Selling your classic car? It's FREE to list your car on Honest John Classics | No thanks

Hidden Heroes: Rover 45 2003 Model Year

Published 20 December 2019

Right, cut us some slack on this one as it takes some explaining. The Rover 45 itself was never a car that was going to set the world alight, itself a rehashed Rover 400, which was - in turn - a rehashed Honda Civic. 

During its turbulent final years, MG Rover had to stick with the 45 as it had no money to develop anything to replace it with, while at the same time the company’s bean counters were fresh out of beans to count, which meant a hardcore rationalisation programme called Project Drive, which involved stripping as much expense as possible out of all of its cars in order to increase the profitability of each individual model. 

IMG_1695

As a result, the 2003 model year 45 became - completely by accident - by far the best iteration of the car. In 2001, MG Rover had launched the ZS - a sports saloon based on the 45 and recognised as one of the best-handling front-wheel-drive cars ever made. It was a testimony to the company’s chassis engineers that they’d achieved this with no budget. With no beans to count, the bean counters realised that MGR was fitting two different suspension set-ups to the HHR (as the 45/ZS was known internally) so insisted that one set up went in the bin. So the ‘comfort’ suspension and steering set-up of the 45 was chucked in a skip and even the base model 1.4iE got sports suspension. 

Then there was the gearbox. The old ‘R65’ transmission was co-developed with PSA and Rover’s share of the intellectual property was kept by BMW to use in the new MINI, so MG Rover was buying in gearboxes at an inflated price. Its procurement department brokered a better deal from Ford, so some hasty reengineering was carried out and from MY2003 onwards, the 45 got the slick-shifting five-speeder from the Ford Focus - another car that was renowned for being great to drive.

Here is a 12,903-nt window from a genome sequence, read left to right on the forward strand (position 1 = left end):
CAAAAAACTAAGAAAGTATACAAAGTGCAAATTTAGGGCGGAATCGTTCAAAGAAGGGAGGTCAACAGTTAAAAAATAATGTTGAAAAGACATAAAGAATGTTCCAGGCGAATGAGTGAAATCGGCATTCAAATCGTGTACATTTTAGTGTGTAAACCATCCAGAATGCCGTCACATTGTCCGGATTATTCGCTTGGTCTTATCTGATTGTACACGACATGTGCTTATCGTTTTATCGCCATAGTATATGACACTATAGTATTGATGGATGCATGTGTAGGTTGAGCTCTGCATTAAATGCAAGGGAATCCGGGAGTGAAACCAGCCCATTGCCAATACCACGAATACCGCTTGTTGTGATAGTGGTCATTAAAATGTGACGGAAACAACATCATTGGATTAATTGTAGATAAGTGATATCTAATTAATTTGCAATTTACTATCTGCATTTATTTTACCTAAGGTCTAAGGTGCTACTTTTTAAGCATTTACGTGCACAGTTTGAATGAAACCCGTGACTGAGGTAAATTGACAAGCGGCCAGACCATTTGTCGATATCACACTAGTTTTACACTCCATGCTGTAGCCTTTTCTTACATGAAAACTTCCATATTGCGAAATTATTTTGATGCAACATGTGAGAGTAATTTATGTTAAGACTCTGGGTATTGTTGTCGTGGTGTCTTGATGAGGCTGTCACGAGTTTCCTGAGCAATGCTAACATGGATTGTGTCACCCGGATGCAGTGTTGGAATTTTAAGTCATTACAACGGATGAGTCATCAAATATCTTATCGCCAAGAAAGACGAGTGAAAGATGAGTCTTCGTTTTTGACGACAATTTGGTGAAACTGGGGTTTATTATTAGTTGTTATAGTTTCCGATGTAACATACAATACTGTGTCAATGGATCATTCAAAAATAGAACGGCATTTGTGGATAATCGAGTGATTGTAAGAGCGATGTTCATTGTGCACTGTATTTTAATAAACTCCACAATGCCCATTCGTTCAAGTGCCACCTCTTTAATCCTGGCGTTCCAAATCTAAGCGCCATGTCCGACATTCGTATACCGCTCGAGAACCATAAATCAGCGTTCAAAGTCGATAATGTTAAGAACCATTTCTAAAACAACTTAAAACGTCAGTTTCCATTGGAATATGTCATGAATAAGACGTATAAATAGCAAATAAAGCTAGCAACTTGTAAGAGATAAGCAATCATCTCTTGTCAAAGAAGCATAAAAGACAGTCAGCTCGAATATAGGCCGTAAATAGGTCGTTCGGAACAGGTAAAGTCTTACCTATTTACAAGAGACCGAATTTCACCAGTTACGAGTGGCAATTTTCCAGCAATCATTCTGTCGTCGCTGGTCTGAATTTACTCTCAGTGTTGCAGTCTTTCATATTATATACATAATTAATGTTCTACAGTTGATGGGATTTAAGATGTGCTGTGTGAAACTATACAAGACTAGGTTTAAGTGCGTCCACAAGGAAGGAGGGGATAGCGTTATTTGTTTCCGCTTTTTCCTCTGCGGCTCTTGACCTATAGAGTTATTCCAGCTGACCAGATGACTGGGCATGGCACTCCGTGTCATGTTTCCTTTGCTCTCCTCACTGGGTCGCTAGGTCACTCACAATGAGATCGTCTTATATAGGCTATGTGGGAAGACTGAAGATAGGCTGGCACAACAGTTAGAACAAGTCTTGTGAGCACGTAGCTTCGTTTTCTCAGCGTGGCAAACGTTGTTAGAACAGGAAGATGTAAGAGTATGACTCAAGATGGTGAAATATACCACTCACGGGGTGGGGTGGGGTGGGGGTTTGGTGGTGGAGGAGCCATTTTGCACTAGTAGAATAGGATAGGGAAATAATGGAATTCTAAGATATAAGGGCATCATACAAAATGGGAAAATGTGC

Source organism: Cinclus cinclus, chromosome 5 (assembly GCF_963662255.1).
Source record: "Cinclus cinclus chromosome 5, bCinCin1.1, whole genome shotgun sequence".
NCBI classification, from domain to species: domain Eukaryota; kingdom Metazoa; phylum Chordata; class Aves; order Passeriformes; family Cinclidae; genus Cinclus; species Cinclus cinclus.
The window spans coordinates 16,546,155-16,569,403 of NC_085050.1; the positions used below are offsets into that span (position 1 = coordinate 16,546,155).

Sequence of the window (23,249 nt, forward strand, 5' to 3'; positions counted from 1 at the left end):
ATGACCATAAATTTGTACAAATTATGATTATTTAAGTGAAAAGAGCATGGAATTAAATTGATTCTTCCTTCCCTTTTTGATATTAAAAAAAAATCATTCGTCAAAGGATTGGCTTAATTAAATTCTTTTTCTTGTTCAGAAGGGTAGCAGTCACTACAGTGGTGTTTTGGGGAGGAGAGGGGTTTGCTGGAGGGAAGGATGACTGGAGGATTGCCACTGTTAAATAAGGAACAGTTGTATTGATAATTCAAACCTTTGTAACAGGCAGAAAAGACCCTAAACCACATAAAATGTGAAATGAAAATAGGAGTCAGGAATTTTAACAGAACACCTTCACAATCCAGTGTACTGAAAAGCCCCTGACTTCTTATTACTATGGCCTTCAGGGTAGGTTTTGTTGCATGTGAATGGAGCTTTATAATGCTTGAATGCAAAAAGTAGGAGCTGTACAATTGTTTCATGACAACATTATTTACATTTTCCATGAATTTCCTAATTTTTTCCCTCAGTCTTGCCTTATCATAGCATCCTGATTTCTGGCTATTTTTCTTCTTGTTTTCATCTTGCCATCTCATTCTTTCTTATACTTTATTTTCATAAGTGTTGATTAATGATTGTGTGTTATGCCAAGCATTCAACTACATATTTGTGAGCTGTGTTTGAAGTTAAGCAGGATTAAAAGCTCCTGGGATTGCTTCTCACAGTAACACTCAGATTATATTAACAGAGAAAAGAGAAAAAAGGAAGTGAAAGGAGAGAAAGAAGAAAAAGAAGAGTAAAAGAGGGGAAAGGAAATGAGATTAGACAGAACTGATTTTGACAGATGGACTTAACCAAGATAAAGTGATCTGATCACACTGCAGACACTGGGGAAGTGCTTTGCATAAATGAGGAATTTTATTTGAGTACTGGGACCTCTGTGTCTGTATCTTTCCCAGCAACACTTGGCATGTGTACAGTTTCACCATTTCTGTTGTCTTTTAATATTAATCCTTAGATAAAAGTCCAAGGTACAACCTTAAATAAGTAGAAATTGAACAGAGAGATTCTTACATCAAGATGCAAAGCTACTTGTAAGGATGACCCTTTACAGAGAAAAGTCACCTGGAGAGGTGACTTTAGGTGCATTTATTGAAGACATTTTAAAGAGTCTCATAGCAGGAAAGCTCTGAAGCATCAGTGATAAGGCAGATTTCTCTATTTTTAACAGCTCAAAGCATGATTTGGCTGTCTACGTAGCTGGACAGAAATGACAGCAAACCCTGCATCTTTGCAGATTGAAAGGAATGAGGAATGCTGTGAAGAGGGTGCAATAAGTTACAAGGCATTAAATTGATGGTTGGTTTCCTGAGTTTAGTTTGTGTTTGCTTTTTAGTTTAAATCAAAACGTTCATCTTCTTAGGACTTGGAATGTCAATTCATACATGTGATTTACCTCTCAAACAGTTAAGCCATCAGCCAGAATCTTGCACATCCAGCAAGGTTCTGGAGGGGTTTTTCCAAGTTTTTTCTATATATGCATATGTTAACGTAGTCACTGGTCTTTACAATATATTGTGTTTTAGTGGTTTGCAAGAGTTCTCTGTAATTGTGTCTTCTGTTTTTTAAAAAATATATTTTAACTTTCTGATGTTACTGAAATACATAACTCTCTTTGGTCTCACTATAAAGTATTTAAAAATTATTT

IMG_1684

So while the interior was clearly more Travelodge than The Ritz, with Formica-style dashboard inserts that looked like the bar in a working man’s club and a nasty aftermarket stereo, beyond that the 45 was way more than the sum of its parts. Whisper it, but it was quite the driver’s car, with pin-sharp handling and a superb gearshift. If you don’t believe us, try and have a go in one as you’ll be amazed. 

Those chassis and gearbox improvements continued until the end of MG Rover, but in 2004 the 45 was given a ‘facelift’ akin to dragging a pig backwards through a lipstick factory, and no matter how good those last cars are, they’re hard to love. But for an 18-month period, dictated to by accountants and an underlying tone of desperation, MG Rover accidentally created one of its best-ever cars and forgot to tell anyone about it. Heroes don’t come more hidden than this. 

Comments

R.Bacon    on 27 December 2019

Good competent easy to drive cars.Better than the Civic it was based on, but then it should be.

   on 27 December 2019

Looks old fashioned now but would still be a great drive

Cromp85    on 4 January 2020

I had the use of my Dads 45 for about 6 months last year, Yes they are still a comfortable and good car to drive after all these years. Also at 16 years old the paintwork was still gleaming and rust free.

Cereal Killer    on 27 December 2019

Please post some more pictures of this car’s interior.

gavsmit    on 10 January 2020

I used to love Rovers as a kid, and there was a lot more going for them than most people give them credit for.

I still feel sad about what happened to them - especially when so many unscrupulous manufacturers continue to go from strength to strength. That's people for you.

Add a comment

 

Ask Honest John